On the adult content scale, I give it a five.  There is a lot of language, and sexual content.  I don’t think my niece would be interested in it… but I wouldn’t feel comfortable letting her read it.  mature audience.

The book is out!  Have you read it?

Link to book:




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The Windfall, Diksha Basu

the windfallTitle: The Windfall

Author: Diksha Basu

Pages: 304

Genre: contemporary fiction, cultural

Is this book part of a series?  No.

Published June 27th, 2017

I was given an eARC of this book from First To Read in exchange for an honest review.  My thanks.

What is it like to be noveu rich in modern India?  One family finds out first hand when Mr. Jha makes the business deal of a life time.  No more cramped spaces and gossipy neighbors, no more cutting corners and worrying about money.  Mr.  Jha is ready to live the good life- better house, good car, the works.  Mrs. Jha is more subdued, liking her life but also hoping for some nice things- a better kitchen, help, and a better life for their son Rupak.  Rupak, for himself, is enjoying his new life as a business student in America with money to spend a bit too much.  He’s having so much fun he isn’t passing!

As we watch the family move through the ins and outs of socials casts here, you learn a lot about India and about each character’s dreams and ambitions.  How much is too much?  How far must one go to “keep up” with the neighbors?  This is a light weight social satire about the precarious balance of social status and being true to yourself.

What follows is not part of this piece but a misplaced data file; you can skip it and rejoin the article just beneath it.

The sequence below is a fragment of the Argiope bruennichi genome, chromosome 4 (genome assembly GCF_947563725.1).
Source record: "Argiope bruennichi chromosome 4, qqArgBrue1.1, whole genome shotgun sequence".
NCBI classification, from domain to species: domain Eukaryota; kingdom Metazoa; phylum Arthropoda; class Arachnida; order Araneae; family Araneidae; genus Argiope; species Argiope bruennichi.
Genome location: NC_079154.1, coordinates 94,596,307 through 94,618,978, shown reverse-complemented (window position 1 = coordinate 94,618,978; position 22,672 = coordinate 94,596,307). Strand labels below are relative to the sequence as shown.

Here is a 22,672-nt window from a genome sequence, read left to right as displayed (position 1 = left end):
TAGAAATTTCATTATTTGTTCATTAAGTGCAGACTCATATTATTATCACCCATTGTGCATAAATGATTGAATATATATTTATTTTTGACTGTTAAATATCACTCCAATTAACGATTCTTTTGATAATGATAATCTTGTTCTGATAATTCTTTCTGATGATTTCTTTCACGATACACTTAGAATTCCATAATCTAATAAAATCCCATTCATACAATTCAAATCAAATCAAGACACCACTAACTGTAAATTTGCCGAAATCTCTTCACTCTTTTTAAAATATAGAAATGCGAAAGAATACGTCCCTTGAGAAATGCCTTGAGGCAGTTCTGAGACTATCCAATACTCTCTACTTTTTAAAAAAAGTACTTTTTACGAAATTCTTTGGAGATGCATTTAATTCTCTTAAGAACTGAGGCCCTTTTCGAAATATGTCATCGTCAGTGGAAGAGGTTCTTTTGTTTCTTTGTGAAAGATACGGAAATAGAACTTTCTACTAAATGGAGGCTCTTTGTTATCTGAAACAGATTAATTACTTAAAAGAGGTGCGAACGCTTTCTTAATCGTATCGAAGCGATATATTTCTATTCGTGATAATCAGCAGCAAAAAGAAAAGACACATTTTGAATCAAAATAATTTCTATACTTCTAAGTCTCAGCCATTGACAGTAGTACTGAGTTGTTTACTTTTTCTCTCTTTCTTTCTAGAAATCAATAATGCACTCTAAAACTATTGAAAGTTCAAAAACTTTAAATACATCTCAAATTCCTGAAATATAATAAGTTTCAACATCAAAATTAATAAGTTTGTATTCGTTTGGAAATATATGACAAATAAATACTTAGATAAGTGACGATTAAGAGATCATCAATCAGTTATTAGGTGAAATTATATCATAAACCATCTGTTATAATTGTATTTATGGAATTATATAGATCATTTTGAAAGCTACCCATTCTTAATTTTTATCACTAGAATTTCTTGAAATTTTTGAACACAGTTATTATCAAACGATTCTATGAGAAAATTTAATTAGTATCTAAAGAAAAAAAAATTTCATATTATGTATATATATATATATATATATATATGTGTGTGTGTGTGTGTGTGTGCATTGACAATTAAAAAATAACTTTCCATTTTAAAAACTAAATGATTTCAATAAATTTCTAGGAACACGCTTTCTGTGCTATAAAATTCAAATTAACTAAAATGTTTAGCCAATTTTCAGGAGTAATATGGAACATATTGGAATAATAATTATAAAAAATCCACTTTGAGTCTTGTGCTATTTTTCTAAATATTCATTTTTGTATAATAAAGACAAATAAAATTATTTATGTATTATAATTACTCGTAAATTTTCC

Personally, while I felt like the writing was a bit choppy in parts, I loved this book.  I enjoyed that I got to see several points of view- all the Jhas and some neighbors.  I feel like that added something really great to the story.  While Mr.  Jha could have turned into a caricature a few times, we stayed clear of that to my mind.  Yes, he feels in competition with everyone to prove that he’s made it- that he’s won, but he has his reasons.  He wants more for his family, he wants that respect, and it slays him that his mother never saw him succeed like this.  There is a sweetness and love behind the mania that made me love him even as he went to extreme lengths.

I feel that Rupak was very relatable, every kid let loose for the first time stretches their wings a bit… sometimes too far.  This is the time where we learn who we are and what we really want, and yet deeply ingrained is the desire to also please our family.  Even more so, it seems, in Indian culture.  It was interesting to see him slowly devolve and then remake himself.  For me, this was a five star book.  Five Stars

On the adult content scale, there is some sexual content, drug use and language.  None are extreme, but be advised.  I would still let my teen niece read this.  I give it a four.  Parental Guidance

The book is out now!  Have you read it?

Link to book:




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Believe Me, Eddie Izzard

believe meTitle: Believe Me: a memoir of love, death, and jazz chickens.